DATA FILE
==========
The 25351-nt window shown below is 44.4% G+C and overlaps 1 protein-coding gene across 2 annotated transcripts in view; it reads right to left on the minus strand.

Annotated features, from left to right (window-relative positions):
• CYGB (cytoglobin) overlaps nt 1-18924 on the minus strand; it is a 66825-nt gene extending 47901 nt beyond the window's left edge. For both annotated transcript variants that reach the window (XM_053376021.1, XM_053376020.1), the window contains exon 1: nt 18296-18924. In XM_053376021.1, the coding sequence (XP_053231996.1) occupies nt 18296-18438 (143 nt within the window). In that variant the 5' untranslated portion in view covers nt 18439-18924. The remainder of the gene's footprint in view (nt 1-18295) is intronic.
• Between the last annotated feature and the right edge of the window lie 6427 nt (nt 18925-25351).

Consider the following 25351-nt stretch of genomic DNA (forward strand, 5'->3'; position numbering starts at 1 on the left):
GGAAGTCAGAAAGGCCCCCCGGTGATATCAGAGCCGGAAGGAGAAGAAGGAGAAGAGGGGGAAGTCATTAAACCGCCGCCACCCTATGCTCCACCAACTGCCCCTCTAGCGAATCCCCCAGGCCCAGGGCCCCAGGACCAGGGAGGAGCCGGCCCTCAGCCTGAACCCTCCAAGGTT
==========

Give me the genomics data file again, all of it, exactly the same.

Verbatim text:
The 25351-nt window shown below is 44.4% G+C and overlaps 1 protein-coding gene across 2 annotated transcripts in view; it reads right to left on the minus strand.

Annotated features, from left to right (window-relative positions):
• CYGB (cytoglobin) overlaps nt 1-18924 on the minus strand; it is a 66825-nt gene extending 47901 nt beyond the window's left edge. For both annotated transcript variants that reach the window (XM_053376021.1, XM_053376020.1), the window contains exon 1: nt 18296-18924. In XM_053376021.1, the coding sequence (XP_053231996.1) occupies nt 18296-18438 (143 nt within the window). In that variant the 5' untranslated portion in view covers nt 18439-18924. The remainder of the gene's footprint in view (nt 1-18295) is intronic.
• Between the last annotated feature and the right edge of the window lie 6427 nt (nt 18925-25351).

Consider the following 25351-nt stretch of genomic DNA (forward strand, 5'->3'; position numbering starts at 1 on the left):
GGAAGTCAGAAAGGCCCCCCGGTGATATCAGAGCCGGAAGGAGAAGAAGGAGAAGAGGGGGAAGTCATTAAACCGCCGCCACCCTATGCTCCACCAACTGCCCCTCTAGCGAATCCCCCAGGCCCAGGGCCCCAGGACCAGGGAGGAGCCGGCCCTCAGCCTGAACCCTCCAAGGTT